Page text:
9. At last, we will insert data element 18 into the tree. Since 18 is greater than 16 but less than 21, it will be inserted as the left key in the node consisting of 21. Figure 2.8: Inserting 18

10. Hence the resulted B Tree will be as shown below: Figure 2.9: The Resulted B Tree

### Algorithm for the Insertion of an element into a B Tree

We will now understand the algorithm we will use in order to insert a data element into a B Tree.

Pseudocode:

Let us now see the implementation of the above pseudocode in different programming languages.

## Examples of Insertion Operation in B Tree

In the following section, we will see an implementation of the B Tree Insertion Operation based on the above algorithm in different programming languages such C, C++, Java, and Python.

### Program to Insert Elements in a B Tree in C Language

Let us now consider the following program code illustrating how to insert data elements in a B Tree in C Language.

Program Code:

Output:

```The B Tree is : 1 2 3 4 6 8 9 10 11 12 13
```

Explanation:

In the above snippet of code, we have included stdio.h and stdlib.h header files and defined some macros such as MAX and MIN. We have then defined the structure of the node of the B Tree using the struct keyword and created the node. We have then defined different functions to insert the value in the node, split the node, set the value of the node, insert elements in the B Tree, copy the successor, perform the right shift and left shift, merge the nodes, adjust the node, and traverse the tree. We have then defined the main function to execute the program where we have inserted different elements to the tree by calling the insertion_operation() function. At last, we have called the tree_traversal() function to print the elements of the node.

### Program to Insert Elements in a B Tree in C++ Language

Let us now consider the following program code illustrating how to insert data elements in a B Tree in C++ Language.

Program Code:

Output:

```The B Tree is : 1 2 3 4 6 8 9 10 11 12 13
```

Explanation:

In the above code snippet, we included the iostream header file and used the standard namespace. We have then defined a class to create the structure of the node of the B Tree. We have then defined another class to create the B Tree. We then created the node and defined different functions to traverse the tree, insert keys in it, non-full condition, and split the child node. At last, we have defined the main function and inserted different keys to the B Tree by calling the insertValue() function and called the tree_traversal() function to print the resultant tree.

### Program to Insert Elements in a B Tree in Java Language

Let us now consider the following program code illustrating how to insert data elements in a B Tree in Java Language.

Program Code:

Output:

```The B Tree is : 1 2 3 4 6 8 9 10 11 12 13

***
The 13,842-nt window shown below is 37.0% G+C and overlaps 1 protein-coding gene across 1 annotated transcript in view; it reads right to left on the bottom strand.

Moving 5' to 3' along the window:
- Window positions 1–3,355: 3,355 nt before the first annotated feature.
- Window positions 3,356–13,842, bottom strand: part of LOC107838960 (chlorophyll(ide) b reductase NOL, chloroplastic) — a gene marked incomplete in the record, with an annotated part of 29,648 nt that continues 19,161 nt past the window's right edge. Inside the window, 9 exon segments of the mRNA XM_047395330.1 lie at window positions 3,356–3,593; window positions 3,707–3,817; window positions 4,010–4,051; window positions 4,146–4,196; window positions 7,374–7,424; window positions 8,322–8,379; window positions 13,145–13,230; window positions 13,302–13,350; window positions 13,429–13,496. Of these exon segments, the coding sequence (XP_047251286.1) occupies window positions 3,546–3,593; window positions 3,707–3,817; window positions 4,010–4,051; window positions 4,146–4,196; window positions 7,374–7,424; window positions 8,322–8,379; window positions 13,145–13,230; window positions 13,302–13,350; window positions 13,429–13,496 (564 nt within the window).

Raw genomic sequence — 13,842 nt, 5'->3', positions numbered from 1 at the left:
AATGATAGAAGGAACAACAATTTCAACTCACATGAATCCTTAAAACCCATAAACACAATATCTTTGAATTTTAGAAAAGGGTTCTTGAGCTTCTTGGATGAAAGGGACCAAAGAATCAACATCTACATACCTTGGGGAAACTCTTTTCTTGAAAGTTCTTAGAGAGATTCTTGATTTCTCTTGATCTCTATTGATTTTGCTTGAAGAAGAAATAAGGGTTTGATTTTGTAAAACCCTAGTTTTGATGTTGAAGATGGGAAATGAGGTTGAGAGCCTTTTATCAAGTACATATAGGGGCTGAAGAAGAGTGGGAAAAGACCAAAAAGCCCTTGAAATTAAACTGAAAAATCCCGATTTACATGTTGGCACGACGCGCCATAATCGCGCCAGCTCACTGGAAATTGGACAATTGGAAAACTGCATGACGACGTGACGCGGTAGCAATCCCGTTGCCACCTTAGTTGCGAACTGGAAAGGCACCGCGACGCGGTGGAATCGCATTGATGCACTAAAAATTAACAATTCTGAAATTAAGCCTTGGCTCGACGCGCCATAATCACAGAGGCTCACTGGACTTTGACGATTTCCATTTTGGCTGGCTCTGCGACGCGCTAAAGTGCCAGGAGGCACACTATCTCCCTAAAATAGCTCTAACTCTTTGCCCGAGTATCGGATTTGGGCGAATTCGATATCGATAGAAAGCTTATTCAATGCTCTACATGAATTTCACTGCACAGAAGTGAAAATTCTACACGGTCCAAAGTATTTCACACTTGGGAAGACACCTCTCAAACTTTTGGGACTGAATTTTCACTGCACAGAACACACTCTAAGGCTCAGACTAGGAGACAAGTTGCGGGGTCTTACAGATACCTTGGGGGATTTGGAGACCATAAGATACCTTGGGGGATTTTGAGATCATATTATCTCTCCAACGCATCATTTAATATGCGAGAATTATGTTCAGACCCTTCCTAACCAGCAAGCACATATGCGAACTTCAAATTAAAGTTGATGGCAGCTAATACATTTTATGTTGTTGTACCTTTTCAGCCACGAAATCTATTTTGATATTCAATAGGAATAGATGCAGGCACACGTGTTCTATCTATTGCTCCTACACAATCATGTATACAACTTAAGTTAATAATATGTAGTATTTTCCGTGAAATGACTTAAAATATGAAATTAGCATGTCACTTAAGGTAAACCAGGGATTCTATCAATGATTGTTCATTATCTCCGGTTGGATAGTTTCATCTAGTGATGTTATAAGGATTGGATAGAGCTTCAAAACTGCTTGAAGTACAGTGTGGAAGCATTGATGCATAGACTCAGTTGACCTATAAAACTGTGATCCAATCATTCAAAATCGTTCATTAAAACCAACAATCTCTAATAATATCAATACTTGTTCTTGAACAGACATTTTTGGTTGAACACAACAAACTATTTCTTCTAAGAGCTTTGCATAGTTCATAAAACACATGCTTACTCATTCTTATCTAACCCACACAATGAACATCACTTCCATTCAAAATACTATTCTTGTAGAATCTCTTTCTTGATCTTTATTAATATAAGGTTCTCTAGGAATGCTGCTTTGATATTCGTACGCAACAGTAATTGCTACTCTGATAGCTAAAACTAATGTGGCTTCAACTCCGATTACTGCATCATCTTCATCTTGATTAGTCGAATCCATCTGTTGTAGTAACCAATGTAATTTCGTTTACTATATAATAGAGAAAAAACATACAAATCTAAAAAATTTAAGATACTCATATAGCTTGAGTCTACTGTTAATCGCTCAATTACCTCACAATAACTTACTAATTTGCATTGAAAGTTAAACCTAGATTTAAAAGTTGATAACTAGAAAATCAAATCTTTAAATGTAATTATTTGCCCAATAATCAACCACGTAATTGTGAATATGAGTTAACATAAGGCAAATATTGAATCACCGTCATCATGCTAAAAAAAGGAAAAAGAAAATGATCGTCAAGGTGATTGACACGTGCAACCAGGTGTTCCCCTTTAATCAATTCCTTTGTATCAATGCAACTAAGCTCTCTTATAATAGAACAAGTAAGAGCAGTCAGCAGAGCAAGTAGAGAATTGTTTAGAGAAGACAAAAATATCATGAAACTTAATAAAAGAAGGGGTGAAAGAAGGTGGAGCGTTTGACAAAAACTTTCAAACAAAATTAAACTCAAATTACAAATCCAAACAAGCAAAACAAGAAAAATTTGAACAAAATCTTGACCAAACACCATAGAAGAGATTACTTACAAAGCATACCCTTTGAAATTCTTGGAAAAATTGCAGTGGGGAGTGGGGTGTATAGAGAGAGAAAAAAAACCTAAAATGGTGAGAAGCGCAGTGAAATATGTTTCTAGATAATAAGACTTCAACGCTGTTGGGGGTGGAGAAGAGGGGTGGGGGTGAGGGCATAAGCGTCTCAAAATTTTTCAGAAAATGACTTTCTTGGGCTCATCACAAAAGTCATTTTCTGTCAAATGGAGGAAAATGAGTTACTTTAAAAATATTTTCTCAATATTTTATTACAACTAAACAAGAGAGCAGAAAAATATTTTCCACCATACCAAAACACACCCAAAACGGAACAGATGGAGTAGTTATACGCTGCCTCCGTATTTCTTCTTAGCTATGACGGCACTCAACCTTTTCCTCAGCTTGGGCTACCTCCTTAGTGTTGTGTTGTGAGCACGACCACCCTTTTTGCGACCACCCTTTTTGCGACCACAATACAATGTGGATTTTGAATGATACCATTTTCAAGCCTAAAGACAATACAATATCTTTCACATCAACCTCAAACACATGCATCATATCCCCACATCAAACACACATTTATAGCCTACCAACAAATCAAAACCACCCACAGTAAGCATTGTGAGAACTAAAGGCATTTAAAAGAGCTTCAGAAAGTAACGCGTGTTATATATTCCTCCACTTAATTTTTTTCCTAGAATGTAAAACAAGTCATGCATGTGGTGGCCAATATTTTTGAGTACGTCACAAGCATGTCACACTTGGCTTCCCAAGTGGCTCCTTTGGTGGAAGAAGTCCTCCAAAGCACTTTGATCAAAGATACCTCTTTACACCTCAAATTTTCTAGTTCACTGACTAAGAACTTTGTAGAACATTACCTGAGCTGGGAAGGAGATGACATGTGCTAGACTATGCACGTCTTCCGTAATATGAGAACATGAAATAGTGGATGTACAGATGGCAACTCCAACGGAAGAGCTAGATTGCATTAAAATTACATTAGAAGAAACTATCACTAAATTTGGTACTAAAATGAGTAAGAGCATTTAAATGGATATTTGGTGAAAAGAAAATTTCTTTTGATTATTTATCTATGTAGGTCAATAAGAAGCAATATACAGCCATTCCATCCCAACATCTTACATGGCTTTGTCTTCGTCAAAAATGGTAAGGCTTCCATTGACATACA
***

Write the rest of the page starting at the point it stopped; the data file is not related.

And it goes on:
```

Explanation:

In the above snippet of code, we have defined the public class to create the B Tree. Within this class, we have defined another class to create the structure of the node. We have then created the B Tree and defined different functions to split the node, insert a key in the node, and display the Tree. We have defined the main function where we have called the insertValue() function to insert the key in the nodes. At last, we have also called the displayTree() function to display the resultant B Tree.

### Program to Insert Elements in a B Tree in Python Language

Let us now consider the following program code illustrating how to insert data elements in a B Tree in Python Language.

Program Code:

Output:

```The B Tree is : 1 2 3 4 6 8 9 10 11 12 13
```

Explanation:

In the above snippet of code, we have defined a class to create the structure of the node of the B Tree. Inside this class, we have declared necessary variables and defined some functions like a function to insert a new key in the subtree rooted with that particular node, split the child node, and traverse the tree. We have then defined another class to create the B Tree. Within this class, we have initialized some variables and defined different functions, like traversing the tree and inserting the value in the node. At last, we have defined the main function where we have inserted different keys to the tree using the insertValue() function and printed the resultant tree by calling the tree_traversal() function.

The Time Complexity of Insertion Operation in B Tree depends upon the number of nodes, and thus, is O(log n).

## The Conclusion

In this tutorial, we have learned about the fundamentals of Insertion Operation in B Tree. We have also discussed the algorithm to carry the insertion of a key in the B Tree along with its implementation in different programming languages like C, C++, Java, and Python.